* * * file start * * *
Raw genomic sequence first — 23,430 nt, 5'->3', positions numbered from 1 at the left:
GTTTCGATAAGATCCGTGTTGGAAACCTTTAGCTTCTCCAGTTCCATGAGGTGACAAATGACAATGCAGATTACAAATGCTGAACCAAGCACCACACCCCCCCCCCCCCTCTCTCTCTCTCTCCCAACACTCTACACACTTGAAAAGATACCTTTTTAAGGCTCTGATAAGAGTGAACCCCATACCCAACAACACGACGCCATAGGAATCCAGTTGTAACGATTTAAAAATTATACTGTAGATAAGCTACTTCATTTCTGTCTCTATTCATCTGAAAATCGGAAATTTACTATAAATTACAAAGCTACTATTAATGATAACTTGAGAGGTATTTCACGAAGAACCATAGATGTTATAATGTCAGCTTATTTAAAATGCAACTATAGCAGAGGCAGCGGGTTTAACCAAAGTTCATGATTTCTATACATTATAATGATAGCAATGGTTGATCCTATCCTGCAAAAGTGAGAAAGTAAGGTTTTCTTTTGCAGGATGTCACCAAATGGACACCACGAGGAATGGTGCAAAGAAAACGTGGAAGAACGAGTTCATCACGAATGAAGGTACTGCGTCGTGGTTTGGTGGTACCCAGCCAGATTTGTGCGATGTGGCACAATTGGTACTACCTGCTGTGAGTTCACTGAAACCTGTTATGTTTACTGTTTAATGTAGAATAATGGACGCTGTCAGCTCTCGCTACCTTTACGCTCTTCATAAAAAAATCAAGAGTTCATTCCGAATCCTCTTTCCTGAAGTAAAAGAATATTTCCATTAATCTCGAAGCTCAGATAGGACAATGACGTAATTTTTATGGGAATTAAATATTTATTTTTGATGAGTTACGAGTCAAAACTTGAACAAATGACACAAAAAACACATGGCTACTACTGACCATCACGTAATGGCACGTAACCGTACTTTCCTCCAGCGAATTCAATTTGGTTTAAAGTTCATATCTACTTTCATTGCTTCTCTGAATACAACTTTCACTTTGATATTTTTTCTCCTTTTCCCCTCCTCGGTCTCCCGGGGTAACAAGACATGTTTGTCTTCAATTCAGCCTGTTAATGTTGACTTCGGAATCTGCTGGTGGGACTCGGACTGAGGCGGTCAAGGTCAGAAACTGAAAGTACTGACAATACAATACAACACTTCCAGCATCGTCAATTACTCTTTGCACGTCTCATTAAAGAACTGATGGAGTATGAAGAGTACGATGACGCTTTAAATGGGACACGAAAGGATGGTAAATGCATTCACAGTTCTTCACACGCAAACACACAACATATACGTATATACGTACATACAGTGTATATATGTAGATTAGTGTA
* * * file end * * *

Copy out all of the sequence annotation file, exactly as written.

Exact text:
Raw genomic sequence first — 23,430 nt, 5'->3', positions numbered from 1 at the left:
GTTTCGATAAGATCCGTGTTGGAAACCTTTAGCTTCTCCAGTTCCATGAGGTGACAAATGACAATGCAGATTACAAATGCTGAACCAAGCACCACACCCCCCCCCCCCCTCTCTCTCTCTCTCCCAACACTCTACACACTTGAAAAGATACCTTTTTAAGGCTCTGATAAGAGTGAACCCCATACCCAACAACACGACGCCATAGGAATCCAGTTGTAACGATTTAAAAATTATACTGTAGATAAGCTACTTCATTTCTGTCTCTATTCATCTGAAAATCGGAAATTTACTATAAATTACAAAGCTACTATTAATGATAACTTGAGAGGTATTTCACGAAGAACCATAGATGTTATAATGTCAGCTTATTTAAAATGCAACTATAGCAGAGGCAGCGGGTTTAACCAAAGTTCATGATTTCTATACATTATAATGATAGCAATGGTTGATCCTATCCTGCAAAAGTGAGAAAGTAAGGTTTTCTTTTGCAGGATGTCACCAAATGGACACCACGAGGAATGGTGCAAAGAAAACGTGGAAGAACGAGTTCATCACGAATGAAGGTACTGCGTCGTGGTTTGGTGGTACCCAGCCAGATTTGTGCGATGTGGCACAATTGGTACTACCTGCTGTGAGTTCACTGAAACCTGTTATGTTTACTGTTTAATGTAGAATAATGGACGCTGTCAGCTCTCGCTACCTTTACGCTCTTCATAAAAAAATCAAGAGTTCATTCCGAATCCTCTTTCCTGAAGTAAAAGAATATTTCCATTAATCTCGAAGCTCAGATAGGACAATGACGTAATTTTTATGGGAATTAAATATTTATTTTTGATGAGTTACGAGTCAAAACTTGAACAAATGACACAAAAAACACATGGCTACTACTGACCATCACGTAATGGCACGTAACCGTACTTTCCTCCAGCGAATTCAATTTGGTTTAAAGTTCATATCTACTTTCATTGCTTCTCTGAATACAACTTTCACTTTGATATTTTTTCTCCTTTTCCCCTCCTCGGTCTCCCGGGGTAACAAGACATGTTTGTCTTCAATTCAGCCTGTTAATGTTGACTTCGGAATCTGCTGGTGGGACTCGGACTGAGGCGGTCAAGGTCAGAAACTGAAAGTACTGACAATACAATACAACACTTCCAGCATCGTCAATTACTCTTTGCACGTCTCATTAAAGAACTGATGGAGTATGAAGAGTACGATGACGCTTTAAATGGGACACGAAAGGATGGTAAATGCATTCACAGTTCTTCACACGCAAACACACAACATATACGTATATACGTACATACAGTGTATATATGTAGATTAGTGTA